It’s 4pm on the first day of spring.

It’s a warm and sunny day. I take a break from work and go downstairs. I feed the complaining old cat. I step outside to re-stock the bird feeders. I have one tube of Nyger seed that attracts Goldfinch. When it’s full there can be four of them feeding with a couple more standing patiently in a queue, waiting their turn. Sometimes the males bicker over the territory and the food rights and then there’s a small featherball of swirling red and gold as they jostle in mid-air. I have one tube of black Sunflower seeds. It attracts all sorts but mostly Greenfinch and Chaffinch and an occasional Bullfinch. Then a small flock of Dunnock (tree sparrows) will descend and dominate it for a while, bickering all the while. I have two small cage-like suet feeders each containing a solid bar of fat plus either nuts, fruit or insects. These hang from trees and attract mostly Great Tit, Blue Tit and Coal Tit. There are two Great Spotted Woodpeckers that like to cling to these and feed for long periods at a time. You’ll always see them in peripheral vision because their red tails give them away in the sunlight when the feeder swivels under their weight. When they feed on trees they hop around to the other side from you but dangling from a feeder they don’t have that option. There is a small tray elevated above the ground which holds dried mealworm, which are yellow grub-like things. These are very well-liked by the Robins and Blackbirds, although the latter spend more time fighting over territory than they do eating. When they do eat the Blackbirds are equally fond of the black berries that grow profusely on the Ivy. Sometimes they fight, stop to eat, and then fight again like two beer-bellied drunks on a boozy night out after far too many shots.

Some Wood Pigeons hang about underneath waiting for the fallen seeds. They are to the other birds as a 1950s Cadillac is to a Mini. They waddle and explode into the air all the time. Two modes: dumb stupidity or mad panic. They are joined sometimes by a couple of Collared Doves that are considerably more refined and elegant than the pigeons. They do their best to restore the good reputation of the family.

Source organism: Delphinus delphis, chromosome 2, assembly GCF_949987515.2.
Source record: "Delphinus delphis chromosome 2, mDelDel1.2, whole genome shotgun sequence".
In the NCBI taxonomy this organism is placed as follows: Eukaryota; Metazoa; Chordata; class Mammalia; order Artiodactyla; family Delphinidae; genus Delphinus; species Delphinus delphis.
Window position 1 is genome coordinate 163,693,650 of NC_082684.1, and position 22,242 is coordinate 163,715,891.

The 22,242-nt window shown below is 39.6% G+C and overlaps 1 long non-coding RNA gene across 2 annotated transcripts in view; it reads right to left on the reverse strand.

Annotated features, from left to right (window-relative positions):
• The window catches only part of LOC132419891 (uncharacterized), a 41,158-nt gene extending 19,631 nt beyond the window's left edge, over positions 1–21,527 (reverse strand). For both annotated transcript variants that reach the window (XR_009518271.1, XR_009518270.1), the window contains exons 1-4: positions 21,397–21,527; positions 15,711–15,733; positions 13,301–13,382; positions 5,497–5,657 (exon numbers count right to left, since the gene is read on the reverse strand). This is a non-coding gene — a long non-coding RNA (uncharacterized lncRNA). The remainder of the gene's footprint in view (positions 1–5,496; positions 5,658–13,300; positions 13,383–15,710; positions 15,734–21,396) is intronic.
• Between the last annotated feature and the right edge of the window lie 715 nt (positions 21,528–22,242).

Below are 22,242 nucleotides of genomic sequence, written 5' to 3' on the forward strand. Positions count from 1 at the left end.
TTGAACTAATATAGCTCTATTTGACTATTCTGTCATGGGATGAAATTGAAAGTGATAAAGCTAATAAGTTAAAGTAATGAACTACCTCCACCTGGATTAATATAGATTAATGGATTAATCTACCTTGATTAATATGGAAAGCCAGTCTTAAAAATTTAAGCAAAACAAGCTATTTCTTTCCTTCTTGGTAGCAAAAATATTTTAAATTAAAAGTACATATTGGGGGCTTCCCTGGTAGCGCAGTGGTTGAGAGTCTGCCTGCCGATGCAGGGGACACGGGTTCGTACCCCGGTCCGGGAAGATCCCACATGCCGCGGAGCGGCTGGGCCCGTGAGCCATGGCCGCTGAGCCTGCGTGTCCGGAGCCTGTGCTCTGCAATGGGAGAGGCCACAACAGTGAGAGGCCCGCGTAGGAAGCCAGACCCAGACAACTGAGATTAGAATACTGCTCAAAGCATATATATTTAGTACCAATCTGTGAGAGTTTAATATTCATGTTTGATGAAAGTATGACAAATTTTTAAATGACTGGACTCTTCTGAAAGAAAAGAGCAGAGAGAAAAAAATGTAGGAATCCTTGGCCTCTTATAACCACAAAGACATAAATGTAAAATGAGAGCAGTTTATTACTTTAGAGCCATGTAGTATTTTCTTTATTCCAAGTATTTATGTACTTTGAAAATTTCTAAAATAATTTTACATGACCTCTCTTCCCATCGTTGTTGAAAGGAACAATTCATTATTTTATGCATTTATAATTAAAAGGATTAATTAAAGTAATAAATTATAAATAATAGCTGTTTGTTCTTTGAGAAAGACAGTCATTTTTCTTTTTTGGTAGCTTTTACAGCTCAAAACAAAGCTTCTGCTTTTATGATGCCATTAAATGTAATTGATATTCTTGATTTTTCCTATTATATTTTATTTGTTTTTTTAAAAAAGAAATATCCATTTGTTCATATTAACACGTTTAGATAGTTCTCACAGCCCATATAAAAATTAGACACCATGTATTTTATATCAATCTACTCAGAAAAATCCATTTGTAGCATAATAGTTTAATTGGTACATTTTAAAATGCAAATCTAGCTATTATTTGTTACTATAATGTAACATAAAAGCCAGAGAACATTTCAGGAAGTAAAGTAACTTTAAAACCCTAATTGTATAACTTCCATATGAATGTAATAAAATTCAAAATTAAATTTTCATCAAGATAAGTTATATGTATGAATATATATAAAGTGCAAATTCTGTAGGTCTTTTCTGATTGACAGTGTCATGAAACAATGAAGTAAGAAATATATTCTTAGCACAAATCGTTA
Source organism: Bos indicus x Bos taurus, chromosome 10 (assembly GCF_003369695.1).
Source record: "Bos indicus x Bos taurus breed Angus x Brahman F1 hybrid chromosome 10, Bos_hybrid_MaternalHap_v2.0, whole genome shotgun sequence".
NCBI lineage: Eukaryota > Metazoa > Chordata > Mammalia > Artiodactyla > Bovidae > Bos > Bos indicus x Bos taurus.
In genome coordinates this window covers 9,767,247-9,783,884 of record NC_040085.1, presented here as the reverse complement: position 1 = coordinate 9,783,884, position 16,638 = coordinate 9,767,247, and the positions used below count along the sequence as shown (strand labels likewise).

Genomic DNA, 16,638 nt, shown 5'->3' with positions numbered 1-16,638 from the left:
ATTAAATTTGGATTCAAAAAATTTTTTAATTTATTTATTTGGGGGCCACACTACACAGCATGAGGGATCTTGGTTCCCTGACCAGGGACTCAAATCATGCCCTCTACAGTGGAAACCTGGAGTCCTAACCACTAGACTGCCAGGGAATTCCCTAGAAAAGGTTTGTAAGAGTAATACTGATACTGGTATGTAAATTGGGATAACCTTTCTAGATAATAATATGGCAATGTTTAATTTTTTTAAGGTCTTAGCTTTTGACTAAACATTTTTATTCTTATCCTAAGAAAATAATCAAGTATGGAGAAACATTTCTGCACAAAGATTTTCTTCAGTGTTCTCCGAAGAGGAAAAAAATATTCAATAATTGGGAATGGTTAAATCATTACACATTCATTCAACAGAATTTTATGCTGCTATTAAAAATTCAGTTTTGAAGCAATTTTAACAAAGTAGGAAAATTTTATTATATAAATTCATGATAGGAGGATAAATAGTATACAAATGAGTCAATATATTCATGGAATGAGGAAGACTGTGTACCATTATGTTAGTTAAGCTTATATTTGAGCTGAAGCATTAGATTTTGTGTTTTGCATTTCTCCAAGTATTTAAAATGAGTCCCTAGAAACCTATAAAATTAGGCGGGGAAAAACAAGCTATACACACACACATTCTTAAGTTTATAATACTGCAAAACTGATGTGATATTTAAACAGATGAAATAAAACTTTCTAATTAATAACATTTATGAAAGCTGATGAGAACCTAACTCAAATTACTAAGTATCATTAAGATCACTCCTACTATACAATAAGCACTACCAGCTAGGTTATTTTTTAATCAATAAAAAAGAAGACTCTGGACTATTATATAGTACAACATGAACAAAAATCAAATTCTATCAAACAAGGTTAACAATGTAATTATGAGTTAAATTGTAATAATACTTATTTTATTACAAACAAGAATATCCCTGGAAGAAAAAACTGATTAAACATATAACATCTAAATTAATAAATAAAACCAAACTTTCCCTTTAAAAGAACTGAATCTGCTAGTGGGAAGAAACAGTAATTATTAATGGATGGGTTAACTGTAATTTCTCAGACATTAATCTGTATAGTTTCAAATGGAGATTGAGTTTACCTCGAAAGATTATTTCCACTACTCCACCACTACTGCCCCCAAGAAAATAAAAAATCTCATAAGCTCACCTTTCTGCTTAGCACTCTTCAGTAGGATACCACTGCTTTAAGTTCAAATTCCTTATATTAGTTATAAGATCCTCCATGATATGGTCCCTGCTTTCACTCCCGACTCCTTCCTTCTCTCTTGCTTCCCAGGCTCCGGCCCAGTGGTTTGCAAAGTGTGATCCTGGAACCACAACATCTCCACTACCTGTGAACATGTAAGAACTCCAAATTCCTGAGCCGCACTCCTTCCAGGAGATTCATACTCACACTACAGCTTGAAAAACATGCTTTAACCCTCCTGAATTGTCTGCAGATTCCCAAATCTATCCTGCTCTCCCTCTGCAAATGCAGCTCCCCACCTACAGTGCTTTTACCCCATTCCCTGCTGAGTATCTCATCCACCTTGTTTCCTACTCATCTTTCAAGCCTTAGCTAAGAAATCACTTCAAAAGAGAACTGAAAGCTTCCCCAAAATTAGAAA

Once in a while, a Sparrowhawk will alight on the dead branch of the pear tree that dissects the space, a small blob of red flesh still grasped in its talon. It will survey its hunting ground before it moves on, in no great hurry. It will leave an eerie silence trailing in the wake of its killing ground, but its elegance cannot be denied. It’s said that elegance means being two juxtaposing things at once: simple/powerful, beautiful/deadly, classic/new; and so on.

Benjamin Franklin, the American philosopher, scientist & revolutionary, was born into a family background of Puritan Calvinism in New England. Salem witch-burning was not that distant a memory. At the age of 12 he left school and was apprenticed to his older brother, who had a reputation as a strict disciplinarian. One of the tenets of Calvinism is that we are born bad, and the evil must be expunged from the child. Over time he turned his back on that Calvinism and adopted sympathies that would (much later) became known as American Transcendentalism.

One of the criticisms of Transcendentalists such as Emerson and Thoreau was that they were really just Poets. Another was they were prone to ignoring the true murderous instincts of the lower classes: that great unwashed army of labourers and workers. Last night the English football team failed to win a match. I read a few blogs picking over it. One stood out. The blogger said the team represented England because “ours is a strange, dirty, tabloid-twisted country now, an amoral, inefficient, materialistic land of tattooed bullies, corrupt banksters and phone-hackers.” Yesterday I was on a business trip in Ireland. The taxi driver spoke (like all taxi drivers do) about the greed that lurks in the heart of their politicians, and asked why as people we can never be happy?

And so it turns. From the 18th Century through the 19th and on into the 21st. Are we born bad? Does murder lurk in our heart? Or is each of our souls identical with the soul of the world and in each of us is found a piece of its wise silence and beauty?

It’s 5pm on the first day of spring, and the sun is beginning to set.

Bill Callahan – Riding For The Feeling